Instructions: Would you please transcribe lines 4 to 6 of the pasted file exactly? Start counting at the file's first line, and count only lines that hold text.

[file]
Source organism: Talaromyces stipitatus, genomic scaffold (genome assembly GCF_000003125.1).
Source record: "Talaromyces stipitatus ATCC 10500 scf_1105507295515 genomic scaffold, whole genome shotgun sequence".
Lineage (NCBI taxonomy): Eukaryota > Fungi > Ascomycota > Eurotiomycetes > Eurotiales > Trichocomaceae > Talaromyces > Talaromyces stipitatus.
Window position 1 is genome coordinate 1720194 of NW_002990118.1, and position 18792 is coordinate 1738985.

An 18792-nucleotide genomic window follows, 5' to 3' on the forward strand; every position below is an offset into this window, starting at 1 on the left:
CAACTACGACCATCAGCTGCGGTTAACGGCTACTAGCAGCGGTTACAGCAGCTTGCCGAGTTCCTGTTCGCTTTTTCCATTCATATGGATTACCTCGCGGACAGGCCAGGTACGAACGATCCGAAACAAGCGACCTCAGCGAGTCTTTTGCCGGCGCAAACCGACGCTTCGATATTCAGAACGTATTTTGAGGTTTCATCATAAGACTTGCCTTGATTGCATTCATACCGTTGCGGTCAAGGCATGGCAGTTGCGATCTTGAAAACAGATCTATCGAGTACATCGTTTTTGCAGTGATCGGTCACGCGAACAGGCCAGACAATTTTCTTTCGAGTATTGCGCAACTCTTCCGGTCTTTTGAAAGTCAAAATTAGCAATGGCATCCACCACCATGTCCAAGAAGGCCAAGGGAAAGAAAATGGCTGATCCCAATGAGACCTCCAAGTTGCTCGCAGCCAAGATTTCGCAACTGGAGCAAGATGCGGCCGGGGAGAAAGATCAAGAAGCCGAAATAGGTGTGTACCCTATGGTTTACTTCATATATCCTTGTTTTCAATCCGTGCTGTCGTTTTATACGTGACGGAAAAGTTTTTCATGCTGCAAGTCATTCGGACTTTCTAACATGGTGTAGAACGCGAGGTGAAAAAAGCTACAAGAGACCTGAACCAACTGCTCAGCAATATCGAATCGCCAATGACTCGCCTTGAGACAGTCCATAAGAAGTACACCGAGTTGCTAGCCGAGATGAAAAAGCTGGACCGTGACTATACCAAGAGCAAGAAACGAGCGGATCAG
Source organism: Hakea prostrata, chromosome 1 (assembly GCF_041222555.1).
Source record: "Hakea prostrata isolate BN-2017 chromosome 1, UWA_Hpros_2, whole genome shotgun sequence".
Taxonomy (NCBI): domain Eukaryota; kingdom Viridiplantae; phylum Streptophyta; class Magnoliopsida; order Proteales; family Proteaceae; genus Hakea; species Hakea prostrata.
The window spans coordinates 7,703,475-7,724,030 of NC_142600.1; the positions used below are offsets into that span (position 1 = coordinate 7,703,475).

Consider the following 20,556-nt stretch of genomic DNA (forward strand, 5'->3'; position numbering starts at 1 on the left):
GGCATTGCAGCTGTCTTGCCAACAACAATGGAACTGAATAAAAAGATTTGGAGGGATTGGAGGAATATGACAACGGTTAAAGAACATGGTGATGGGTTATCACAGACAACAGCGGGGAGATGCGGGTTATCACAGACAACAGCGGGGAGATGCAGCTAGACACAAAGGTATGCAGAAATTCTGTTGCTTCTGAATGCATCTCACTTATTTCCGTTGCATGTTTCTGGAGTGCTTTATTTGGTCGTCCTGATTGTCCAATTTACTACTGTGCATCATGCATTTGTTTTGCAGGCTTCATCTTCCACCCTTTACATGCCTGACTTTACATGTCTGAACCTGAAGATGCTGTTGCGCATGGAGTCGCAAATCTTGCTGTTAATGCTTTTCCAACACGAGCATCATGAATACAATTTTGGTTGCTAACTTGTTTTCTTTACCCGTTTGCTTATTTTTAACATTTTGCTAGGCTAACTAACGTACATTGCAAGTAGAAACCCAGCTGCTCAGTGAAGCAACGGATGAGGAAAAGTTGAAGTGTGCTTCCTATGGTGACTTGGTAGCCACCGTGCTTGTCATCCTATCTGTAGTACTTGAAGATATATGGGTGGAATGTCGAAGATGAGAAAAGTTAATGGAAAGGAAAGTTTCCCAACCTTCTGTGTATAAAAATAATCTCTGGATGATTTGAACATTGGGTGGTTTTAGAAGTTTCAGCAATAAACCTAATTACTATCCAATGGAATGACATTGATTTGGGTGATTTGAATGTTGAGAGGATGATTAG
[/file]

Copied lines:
Window position 1 is genome coordinate 1720194 of NW_002990118.1, and position 18792 is coordinate 1738985.

An 18792-nucleotide genomic window follows, 5' to 3' on the forward strand; every position below is an offset into this window, starting at 1 on the left:
CAACTACGACCATCAGCTGCGGTTAACGGCTACTAGCAGCGGTTACAGCAGCTTGCCGAGTTCCTGTTCGCTTTTTCCATTCATATGGATTACCTCGCGGACAGGCCAGGTACGAACGATCCGAAACAAGCGACCTCAGCGAGTCTTTTGCCGGCGCAAACCGACGCTTCGATATTCAGAACGTATTTTGAGGTTTCATCATAAGACTTGCCTTGATTGCATTCATACCGTTGCGGTCAAGGCATGGCAGTTGCGATCTTGAAAACAGATCTATCGAGTACATCGTTTTTGCAGTGATCGGTCACGCGAACAGGCCAGACAATTTTCTTTCGAGTATTGCGCAACTCTTCCGGTCTTTTGAAAGTCAAAATTAGCAATGGCATCCACCACCATGTCCAAGAAGGCCAAGGGAAAGAAAATGGCTGATCCCAATGAGACCTCCAAGTTGCTCGCAGCCAAGATTTCGCAACTGGAGCAAGATGCGGCCGGGGAGAAAGATCAAGAAGCCGAAATAGGTGTGTACCCTATGGTTTACTTCATATATCCTTGTTTTCAATCCGTGCTGTCGTTTTATACGTGACGGAAAAGTTTTTCATGCTGCAAGTCATTCGGACTTTCTAACATGGTGTAGAACGCGAGGTGAAAAAAGCTACAAGAGACCTGAACCAACTGCTCAGCAATATCGAATCGCCAATGACTCGCCTTGAGACAGTCCATAAGAAGTACACCGAGTTGCTAGCCGAGATGAAAAAGCTGGACCGTGACTATACCAAGAGCAAGAAACGAGCGGATCAG